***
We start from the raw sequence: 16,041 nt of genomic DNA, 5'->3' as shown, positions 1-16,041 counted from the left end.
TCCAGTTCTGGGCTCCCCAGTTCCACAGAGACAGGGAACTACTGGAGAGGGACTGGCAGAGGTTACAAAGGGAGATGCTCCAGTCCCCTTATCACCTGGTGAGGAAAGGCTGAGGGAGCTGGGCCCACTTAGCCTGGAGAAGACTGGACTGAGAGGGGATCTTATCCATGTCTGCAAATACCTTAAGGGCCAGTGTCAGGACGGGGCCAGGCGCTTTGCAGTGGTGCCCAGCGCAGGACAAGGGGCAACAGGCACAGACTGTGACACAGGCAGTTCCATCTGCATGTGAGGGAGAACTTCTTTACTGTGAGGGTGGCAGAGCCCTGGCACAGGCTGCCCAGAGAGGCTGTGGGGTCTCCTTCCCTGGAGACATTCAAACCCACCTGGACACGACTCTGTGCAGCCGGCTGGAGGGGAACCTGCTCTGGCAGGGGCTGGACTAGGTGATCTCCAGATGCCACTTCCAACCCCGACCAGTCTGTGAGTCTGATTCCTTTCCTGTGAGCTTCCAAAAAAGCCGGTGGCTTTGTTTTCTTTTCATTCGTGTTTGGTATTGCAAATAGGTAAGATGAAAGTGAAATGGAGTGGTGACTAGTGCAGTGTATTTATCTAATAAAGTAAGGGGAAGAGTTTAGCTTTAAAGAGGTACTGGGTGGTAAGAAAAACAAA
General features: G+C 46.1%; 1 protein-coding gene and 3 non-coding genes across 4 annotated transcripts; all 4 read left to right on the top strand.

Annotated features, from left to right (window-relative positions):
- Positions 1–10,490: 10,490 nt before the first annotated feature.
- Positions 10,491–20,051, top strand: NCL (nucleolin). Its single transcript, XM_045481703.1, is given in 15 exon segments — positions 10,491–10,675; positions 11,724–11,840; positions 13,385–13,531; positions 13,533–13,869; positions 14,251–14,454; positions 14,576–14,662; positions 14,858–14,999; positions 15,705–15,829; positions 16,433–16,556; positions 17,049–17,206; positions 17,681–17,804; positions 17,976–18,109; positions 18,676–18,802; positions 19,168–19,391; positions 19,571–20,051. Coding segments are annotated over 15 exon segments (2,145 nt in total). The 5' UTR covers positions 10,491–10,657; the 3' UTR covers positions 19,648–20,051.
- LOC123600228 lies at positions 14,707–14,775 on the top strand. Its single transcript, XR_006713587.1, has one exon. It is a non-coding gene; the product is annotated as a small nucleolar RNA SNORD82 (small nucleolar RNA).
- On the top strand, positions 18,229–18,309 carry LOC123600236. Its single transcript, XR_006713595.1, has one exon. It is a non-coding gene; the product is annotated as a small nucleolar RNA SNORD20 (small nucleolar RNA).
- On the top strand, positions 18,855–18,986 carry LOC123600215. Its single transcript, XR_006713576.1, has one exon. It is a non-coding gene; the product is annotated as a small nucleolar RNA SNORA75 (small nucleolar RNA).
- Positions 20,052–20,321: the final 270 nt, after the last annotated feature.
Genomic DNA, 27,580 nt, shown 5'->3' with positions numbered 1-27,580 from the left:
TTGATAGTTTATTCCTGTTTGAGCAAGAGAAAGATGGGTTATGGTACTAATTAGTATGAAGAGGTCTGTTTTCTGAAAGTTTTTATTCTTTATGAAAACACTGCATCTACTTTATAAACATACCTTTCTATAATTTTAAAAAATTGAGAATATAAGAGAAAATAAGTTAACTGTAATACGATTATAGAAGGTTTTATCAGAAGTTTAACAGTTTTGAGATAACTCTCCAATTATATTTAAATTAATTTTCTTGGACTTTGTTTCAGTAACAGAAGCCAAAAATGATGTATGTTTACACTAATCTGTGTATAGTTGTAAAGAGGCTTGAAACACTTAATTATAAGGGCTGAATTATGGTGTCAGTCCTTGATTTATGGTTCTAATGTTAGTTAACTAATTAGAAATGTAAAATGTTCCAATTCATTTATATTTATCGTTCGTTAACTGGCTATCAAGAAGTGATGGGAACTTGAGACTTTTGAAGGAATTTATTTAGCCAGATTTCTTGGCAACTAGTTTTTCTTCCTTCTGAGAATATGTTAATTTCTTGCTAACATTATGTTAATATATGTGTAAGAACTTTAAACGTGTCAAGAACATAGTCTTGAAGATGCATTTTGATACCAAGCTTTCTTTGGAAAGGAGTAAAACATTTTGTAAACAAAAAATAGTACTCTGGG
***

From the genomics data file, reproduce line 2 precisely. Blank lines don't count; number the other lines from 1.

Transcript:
TCCAGTTCTGGGCTCCCCAGTTCCACAGAGACAGGGAACTACTGGAGAGGGACTGGCAGAGGTTACAAAGGGAGATGCTCCAGTCCCCTTATCACCTGGTGAGGAAAGGCTGAGGGAGCTGGGCCCACTTAGCCTGGAGAAGACTGGACTGAGAGGGGATCTTATCCATGTCTGCAAATACCTTAAGGGCCAGTGTCAGGACGGGGCCAGGCGCTTTGCAGTGGTGCCCAGCGCAGGACAAGGGGCAACAGGCACAGACTGTGACACAGGCAGTTCCATCTGCATGTGAGGGAGAACTTCTTTACTGTGAGGGTGGCAGAGCCCTGGCACAGGCTGCCCAGAGAGGCTGTGGGGTCTCCTTCCCTGGAGACATTCAAACCCACCTGGACACGACTCTGTGCAGCCGGCTGGAGGGGAACCTGCTCTGGCAGGGGCTGGACTAGGTGATCTCCAGATGCCACTTCCAACCCCGACCAGTCTGTGAGTCTGATTCCTTTCCTGTGAGCTTCCAAAAAAGCCGGTGGCTTTGTTTTCTTTTCATTCGTGTTTGGTATTGCAAATAGGTAAGATGAAAGTGAAATGGAGTGGTGACTAGTGCAGTGTATTTATCTAATAAAGTAAGGGGAAGAGTTTAGCTTTAAAGAGGTACTGGGTGGTAAGAAAAACAAA